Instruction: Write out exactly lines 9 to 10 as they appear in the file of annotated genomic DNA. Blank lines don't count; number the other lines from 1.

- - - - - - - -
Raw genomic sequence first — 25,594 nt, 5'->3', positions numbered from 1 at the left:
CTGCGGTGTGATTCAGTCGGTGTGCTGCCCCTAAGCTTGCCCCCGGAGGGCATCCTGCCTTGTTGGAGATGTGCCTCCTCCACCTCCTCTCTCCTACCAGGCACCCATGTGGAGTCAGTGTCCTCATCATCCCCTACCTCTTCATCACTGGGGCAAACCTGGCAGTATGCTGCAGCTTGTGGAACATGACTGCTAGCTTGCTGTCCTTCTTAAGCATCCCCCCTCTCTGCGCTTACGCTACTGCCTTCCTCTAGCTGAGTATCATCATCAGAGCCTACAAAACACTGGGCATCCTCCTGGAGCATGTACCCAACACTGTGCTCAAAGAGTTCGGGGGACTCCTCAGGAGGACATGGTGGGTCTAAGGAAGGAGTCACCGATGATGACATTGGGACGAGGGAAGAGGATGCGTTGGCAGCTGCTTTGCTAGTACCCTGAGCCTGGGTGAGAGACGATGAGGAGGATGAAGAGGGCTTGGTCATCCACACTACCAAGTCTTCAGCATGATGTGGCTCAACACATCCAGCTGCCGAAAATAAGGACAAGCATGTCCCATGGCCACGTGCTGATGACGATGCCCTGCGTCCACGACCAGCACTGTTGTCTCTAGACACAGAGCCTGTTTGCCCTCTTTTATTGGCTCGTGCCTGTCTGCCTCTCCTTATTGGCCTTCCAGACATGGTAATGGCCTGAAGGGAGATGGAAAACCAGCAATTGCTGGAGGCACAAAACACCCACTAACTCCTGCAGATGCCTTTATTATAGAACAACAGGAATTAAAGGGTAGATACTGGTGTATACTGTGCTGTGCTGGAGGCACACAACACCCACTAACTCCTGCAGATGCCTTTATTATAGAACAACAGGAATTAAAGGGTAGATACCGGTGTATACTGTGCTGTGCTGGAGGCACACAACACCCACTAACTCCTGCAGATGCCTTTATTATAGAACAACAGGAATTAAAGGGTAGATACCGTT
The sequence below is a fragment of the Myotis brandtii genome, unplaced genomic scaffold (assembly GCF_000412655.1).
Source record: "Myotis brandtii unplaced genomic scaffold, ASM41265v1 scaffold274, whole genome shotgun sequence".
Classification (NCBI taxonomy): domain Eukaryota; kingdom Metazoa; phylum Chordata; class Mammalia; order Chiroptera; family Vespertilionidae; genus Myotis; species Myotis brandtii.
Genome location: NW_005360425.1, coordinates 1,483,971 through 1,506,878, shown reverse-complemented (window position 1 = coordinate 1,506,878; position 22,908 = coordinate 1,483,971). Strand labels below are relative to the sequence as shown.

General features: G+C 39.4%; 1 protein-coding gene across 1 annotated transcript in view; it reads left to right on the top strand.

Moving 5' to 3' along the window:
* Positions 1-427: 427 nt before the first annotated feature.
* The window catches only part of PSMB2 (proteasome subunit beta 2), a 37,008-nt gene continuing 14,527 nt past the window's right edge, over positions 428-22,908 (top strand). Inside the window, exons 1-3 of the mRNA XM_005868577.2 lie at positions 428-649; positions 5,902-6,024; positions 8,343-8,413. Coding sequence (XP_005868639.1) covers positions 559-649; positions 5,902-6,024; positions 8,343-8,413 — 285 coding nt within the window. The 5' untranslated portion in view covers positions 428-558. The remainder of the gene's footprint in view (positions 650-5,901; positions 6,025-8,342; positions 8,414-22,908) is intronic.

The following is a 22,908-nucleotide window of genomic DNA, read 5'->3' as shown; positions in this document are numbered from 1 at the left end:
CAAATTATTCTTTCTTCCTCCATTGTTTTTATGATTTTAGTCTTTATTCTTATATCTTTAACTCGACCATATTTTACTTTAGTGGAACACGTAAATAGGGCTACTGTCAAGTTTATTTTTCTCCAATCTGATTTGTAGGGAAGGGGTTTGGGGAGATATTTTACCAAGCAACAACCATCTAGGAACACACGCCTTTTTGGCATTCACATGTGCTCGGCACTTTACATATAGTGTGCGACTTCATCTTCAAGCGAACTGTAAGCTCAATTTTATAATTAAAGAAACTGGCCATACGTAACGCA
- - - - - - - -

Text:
* Positions 1-427: 427 nt before the first annotated feature.
* The window catches only part of PSMB2 (proteasome subunit beta 2), a 37,008-nt gene continuing 14,527 nt past the window's right edge, over positions 428-22,908 (top strand). Inside the window, exons 1-3 of the mRNA XM_005868577.2 lie at positions 428-649; positions 5,902-6,024; positions 8,343-8,413. Coding sequence (XP_005868639.1) covers positions 559-649; positions 5,902-6,024; positions 8,343-8,413 — 285 coding nt within the window. The 5' untranslated portion in view covers positions 428-558. The remainder of the gene's footprint in view (positions 650-5,901; positions 6,025-8,342; positions 8,414-22,908) is intronic.